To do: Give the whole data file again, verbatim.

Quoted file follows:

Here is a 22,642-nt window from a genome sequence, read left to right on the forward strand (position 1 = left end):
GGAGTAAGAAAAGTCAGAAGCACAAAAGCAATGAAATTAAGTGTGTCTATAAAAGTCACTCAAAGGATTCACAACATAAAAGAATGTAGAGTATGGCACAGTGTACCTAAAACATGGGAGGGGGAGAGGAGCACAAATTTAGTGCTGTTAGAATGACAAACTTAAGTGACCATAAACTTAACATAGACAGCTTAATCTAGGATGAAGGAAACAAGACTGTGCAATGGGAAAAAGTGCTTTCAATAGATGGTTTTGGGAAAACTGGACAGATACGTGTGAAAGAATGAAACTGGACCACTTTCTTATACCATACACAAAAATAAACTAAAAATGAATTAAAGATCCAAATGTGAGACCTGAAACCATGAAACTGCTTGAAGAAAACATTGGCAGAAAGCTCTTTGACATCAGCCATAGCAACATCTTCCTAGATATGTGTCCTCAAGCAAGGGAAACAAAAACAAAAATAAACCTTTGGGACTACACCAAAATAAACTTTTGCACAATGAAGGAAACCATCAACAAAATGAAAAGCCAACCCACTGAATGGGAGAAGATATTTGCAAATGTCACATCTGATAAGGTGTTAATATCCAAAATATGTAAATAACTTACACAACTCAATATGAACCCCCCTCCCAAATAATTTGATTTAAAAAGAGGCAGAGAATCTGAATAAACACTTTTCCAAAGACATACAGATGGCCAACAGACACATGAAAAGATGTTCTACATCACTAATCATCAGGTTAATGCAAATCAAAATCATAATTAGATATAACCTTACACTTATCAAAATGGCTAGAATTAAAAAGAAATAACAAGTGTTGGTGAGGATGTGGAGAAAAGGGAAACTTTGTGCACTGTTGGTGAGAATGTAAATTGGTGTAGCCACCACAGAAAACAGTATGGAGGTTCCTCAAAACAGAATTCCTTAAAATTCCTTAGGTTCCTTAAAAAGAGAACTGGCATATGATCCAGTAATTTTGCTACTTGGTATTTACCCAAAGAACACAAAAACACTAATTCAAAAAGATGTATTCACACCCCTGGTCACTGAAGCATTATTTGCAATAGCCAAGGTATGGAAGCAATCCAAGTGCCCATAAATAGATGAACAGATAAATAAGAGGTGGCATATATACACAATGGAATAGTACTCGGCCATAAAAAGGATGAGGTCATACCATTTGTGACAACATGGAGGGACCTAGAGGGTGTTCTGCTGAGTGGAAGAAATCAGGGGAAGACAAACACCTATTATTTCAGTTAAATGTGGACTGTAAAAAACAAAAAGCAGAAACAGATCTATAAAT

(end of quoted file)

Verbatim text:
Here is a 22,642-nt window from a genome sequence, read left to right on the forward strand (position 1 = left end):
GGAGTAAGAAAAGTCAGAAGCACAAAAGCAATGAAATTAAGTGTGTCTATAAAAGTCACTCAAAGGATTCACAACATAAAAGAATGTAGAGTATGGCACAGTGTACCTAAAACATGGGAGGGGGAGAGGAGCACAAATTTAGTGCTGTTAGAATGACAAACTTAAGTGACCATAAACTTAACATAGACAGCTTAATCTAGGATGAAGGAAACAAGACTGTGCAATGGGAAAAAGTGCTTTCAATAGATGGTTTTGGGAAAACTGGACAGATACGTGTGAAAGAATGAAACTGGACCACTTTCTTATACCATACACAAAAATAAACTAAAAATGAATTAAAGATCCAAATGTGAGACCTGAAACCATGAAACTGCTTGAAGAAAACATTGGCAGAAAGCTCTTTGACATCAGCCATAGCAACATCTTCCTAGATATGTGTCCTCAAGCAAGGGAAACAAAAACAAAAATAAACCTTTGGGACTACACCAAAATAAACTTTTGCACAATGAAGGAAACCATCAACAAAATGAAAAGCCAACCCACTGAATGGGAGAAGATATTTGCAAATGTCACATCTGATAAGGTGTTAATATCCAAAATATGTAAATAACTTACACAACTCAATATGAACCCCCCTCCCAAATAATTTGATTTAAAAAGAGGCAGAGAATCTGAATAAACACTTTTCCAAAGACATACAGATGGCCAACAGACACATGAAAAGATGTTCTACATCACTAATCATCAGGTTAATGCAAATCAAAATCATAATTAGATATAACCTTACACTTATCAAAATGGCTAGAATTAAAAAGAAATAACAAGTGTTGGTGAGGATGTGGAGAAAAGGGAAACTTTGTGCACTGTTGGTGAGAATGTAAATTGGTGTAGCCACCACAGAAAACAGTATGGAGGTTCCTCAAAACAGAATTCCTTAAAATTCCTTAGGTTCCTTAAAAAGAGAACTGGCATATGATCCAGTAATTTTGCTACTTGGTATTTACCCAAAGAACACAAAAACACTAATTCAAAAAGATGTATTCACACCCCTGGTCACTGAAGCATTATTTGCAATAGCCAAGGTATGGAAGCAATCCAAGTGCCCATAAATAGATGAACAGATAAATAAGAGGTGGCATATATACACAATGGAATAGTACTCGGCCATAAAAAGGATGAGGTCATACCATTTGTGACAACATGGAGGGACCTAGAGGGTGTTCTGCTGAGTGGAAGAAATCAGGGGAAGACAAACACCTATTATTTCAGTTAAATGTGGACTGTAAAAAACAAAAAGCAGAAACAGATCTATAAAT